Andrew Hallam

Would The 4% Rule Work If You Retired Before A Crash?

Stock market fears are higher than a Coronavirus fever. Many investors worry what will happen to their hard-earned savings if stocks crash. Young investors shouldn’t worry. If stocks crash today, and they add money every month, it should juice their long-term profits.

But retirees are more afraid. After all, they aren’t accumulating assets. They’re selling them instead. Many retirees know about the 4 percent rule. If you have a low-cost, diversified portfolio, and if you withdraw an inflation-adjusted 4 percent per year, it should last at least 30 years.

The odds of the money lasting increase dramatically if you retire on the eve of a long bull run. But what if you retire right before a market crash?

The 4 percent rule was back-tested to 1926. Even if you had retired in 1929, a diversified portfolio with 60 percent U.S. stocks and 40 percent bonds would have lasted at least 30 years, if you withdrew an inflation-adjusted 4 percent per year.

But these back-tests didn’t include investment fees. Nor did they include a diversified portfolio of U.S. and international stocks. Instead, the studies only measured U.S. stocks. As a result, this unintentional cherry picking focused only on the world’s best performing market.

If you’re ready to retire, you might wonder how the 4 percent rule stacked up for those who retired before the last two major market crashes. Unlike a theoretical back-test, these investors would have paid investment fees. They should have also had diversified portfolios with U.S. and international stocks. Using, I decided to have a look.

Assume someone retired in January 2000. Stocks traded at a CAPE ratio higher than 40 times earnings. In other words, stocks were more expensive then (relative to business earnings) than at any time in history. Today, U.S. stocks trade at a CAPE ratio of about 29 times earnings.

Assume they had $500,000 when they retired. Forty percent of it was in Vanguard’s Total Bond Market Index Fund (VBMFX). Another 40 percent was invested in Vanguard’s Total Stock Market Index Fund (VTSMX), comprising U.S. stocks. The remaining 20 percent was invested in Vanguard’s International Stock Market Index (VGTSX). There’s nothing strategic about this allocation. It’s diversified and simple. It also would have been effective.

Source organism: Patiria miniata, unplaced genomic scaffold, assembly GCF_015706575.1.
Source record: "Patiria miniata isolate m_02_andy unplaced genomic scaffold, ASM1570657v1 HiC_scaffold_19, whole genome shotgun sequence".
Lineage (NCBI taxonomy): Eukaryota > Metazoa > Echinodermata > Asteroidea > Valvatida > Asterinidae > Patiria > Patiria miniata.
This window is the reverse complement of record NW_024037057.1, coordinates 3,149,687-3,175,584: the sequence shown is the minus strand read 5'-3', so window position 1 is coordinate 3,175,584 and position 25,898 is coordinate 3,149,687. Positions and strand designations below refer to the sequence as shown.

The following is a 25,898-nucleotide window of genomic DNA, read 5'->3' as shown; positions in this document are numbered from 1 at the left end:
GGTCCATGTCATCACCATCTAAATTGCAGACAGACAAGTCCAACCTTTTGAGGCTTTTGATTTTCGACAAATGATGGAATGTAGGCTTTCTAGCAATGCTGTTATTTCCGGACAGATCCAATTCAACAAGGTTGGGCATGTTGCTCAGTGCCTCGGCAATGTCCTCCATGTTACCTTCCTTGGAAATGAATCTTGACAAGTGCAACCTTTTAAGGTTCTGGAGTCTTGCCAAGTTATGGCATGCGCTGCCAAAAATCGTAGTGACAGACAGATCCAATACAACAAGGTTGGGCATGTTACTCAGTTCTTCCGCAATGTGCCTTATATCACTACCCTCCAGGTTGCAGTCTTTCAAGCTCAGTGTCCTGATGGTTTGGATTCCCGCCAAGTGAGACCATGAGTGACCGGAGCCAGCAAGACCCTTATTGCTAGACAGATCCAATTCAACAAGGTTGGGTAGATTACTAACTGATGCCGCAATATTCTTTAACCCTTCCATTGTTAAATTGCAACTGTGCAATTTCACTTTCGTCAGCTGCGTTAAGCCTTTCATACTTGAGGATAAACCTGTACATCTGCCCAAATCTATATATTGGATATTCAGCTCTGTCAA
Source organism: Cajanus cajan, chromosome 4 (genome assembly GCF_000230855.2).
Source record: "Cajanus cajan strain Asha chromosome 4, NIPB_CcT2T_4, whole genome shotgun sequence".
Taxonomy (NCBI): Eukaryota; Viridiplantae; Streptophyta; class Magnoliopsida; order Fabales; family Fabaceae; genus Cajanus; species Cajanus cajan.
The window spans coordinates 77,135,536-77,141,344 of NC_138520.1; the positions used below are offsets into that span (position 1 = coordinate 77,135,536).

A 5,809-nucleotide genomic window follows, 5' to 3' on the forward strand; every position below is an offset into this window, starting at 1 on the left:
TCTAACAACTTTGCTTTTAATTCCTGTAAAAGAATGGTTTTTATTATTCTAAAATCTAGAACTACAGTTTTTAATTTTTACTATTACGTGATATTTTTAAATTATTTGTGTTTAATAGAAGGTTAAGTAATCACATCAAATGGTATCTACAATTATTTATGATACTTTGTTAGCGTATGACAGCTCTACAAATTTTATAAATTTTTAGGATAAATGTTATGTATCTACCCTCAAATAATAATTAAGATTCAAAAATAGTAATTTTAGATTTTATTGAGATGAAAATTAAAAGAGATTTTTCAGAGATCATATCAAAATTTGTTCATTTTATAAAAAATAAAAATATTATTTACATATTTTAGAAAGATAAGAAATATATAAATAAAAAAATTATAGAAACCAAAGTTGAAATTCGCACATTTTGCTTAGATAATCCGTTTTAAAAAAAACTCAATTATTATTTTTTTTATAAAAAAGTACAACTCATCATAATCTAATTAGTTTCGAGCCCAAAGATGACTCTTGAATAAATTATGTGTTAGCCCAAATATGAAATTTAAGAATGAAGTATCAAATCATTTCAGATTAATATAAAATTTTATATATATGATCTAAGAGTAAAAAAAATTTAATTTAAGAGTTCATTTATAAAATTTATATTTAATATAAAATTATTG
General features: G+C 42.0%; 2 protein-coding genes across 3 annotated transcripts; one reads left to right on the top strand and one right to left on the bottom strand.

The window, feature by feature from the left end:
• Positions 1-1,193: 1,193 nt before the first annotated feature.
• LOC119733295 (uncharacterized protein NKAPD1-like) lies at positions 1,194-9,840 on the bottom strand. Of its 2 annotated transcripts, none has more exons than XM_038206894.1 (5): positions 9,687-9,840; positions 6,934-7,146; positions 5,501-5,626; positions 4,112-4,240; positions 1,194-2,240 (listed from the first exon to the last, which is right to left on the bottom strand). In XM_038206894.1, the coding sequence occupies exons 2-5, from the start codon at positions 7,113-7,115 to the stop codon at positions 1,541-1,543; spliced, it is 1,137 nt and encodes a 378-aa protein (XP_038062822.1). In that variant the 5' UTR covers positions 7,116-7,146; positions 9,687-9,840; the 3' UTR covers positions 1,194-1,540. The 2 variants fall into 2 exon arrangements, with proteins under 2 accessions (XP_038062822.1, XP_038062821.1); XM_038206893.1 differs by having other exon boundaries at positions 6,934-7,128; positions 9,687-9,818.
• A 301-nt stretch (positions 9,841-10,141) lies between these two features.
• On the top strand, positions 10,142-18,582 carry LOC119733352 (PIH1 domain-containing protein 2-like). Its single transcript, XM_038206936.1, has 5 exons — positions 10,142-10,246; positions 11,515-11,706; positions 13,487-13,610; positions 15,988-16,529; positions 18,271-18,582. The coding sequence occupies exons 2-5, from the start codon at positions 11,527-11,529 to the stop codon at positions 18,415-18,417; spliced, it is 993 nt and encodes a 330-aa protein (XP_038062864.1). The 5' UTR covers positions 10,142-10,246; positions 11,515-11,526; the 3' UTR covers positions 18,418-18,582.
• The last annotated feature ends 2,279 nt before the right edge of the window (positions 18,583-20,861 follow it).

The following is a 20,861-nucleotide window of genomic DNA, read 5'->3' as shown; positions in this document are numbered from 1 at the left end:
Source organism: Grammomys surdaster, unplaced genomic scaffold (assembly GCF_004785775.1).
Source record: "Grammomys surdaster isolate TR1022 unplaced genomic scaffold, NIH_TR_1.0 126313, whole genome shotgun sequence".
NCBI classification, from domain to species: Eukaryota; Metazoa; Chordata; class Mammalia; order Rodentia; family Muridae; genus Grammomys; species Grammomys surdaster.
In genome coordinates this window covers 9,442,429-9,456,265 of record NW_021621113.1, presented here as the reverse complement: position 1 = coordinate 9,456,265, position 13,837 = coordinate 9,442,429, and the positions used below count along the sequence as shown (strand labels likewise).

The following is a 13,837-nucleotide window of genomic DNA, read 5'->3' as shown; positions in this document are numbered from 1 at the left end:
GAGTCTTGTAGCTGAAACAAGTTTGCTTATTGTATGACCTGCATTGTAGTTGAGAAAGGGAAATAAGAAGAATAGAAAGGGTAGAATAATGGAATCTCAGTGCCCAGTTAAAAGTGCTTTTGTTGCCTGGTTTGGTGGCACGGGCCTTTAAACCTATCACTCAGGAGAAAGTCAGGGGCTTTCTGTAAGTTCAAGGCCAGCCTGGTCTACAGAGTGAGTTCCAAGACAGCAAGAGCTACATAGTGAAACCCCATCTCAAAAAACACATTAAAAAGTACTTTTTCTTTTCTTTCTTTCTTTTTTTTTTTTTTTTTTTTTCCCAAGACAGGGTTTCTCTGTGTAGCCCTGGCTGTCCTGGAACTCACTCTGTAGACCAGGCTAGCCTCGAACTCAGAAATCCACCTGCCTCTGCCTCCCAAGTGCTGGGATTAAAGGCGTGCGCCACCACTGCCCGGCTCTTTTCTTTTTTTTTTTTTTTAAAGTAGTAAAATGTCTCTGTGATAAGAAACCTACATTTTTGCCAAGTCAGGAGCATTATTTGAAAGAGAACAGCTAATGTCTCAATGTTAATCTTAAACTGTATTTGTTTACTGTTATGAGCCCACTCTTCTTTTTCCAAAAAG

But in 2000, this new retiree might have worried. After all, U.S. stocks fell about 9 percent that year. The following year, 2001, the market dropped a further 12 percent. And if that didn’t test the retiree’s mettle, U.S. stocks cratered another 22 percent in 2002.

Meanwhile, if the investor were withdrawing an inflation-adjusted 4 percent per year, they would have been selling during market lows. In 2000, the investor would have sold $20,677. They would have given themselves a raise to cover the following year’s inflation, withdrawing a further $20,998 in 2001. In 2002, they would have withdrawn an additional $21,497. And they would have continued to withdraw more money every year to keep pace with inflation.

After retiring on the eve of this horrific market crash, you might wonder if the investor would have anything left today. After all, they would have withdrawn a total of $452,502. They would also have faced the “lost decade” for U.S. stocks. As shown below, if $10,000 were invested in the S&P 500 at the beginning of 2000, it would have been worth just $9,016, a full ten years later.

*Vanguard’s S&P 500 Index

But despite this horrible start to their retirement, the retiree would have almost as much money today (more than 19 years later) as they did when they first retired.

To recap, they would have retired in January 2000 with $500,000. They would have withdrawn a total of $452,502 by January 2020. And by February 29, 2020, their portfolio would be worth $485,397.

How Did The 4% Rule Stack Up?

Retirement Date: January 1, 2000

Portfolio’s Beginning Value: $500,000

Total Withdrawn Over 19 Years and 2 months: $452,502

Portfolio Value (March 1, 2020): $485,397

YearInflationReturnYear-End ValueAmount Withdrawn Each Year
20003.39%-2.80%USD 465'342USD -20'677
20011.55%-5.05%USD 420'863USD -20'998
20022.38%-8.10%USD 365'285USD -21'497
20031.88%22.20%USD 424'473USD -21'901
20043.26%10.87%USD 447'990USD -22'614
20053.42%6.46%USD 453'564USD -23'387
20062.54%13.24%USD 489'632USD -23'981
20074.08%8.07%USD 504'179USD -24'960
20080.09%-21.61%USD 370'222USD -24'983
20092.72%21.20%USD 423'041USD -25'662
20101.50%11.63%USD 446'195USD -26'046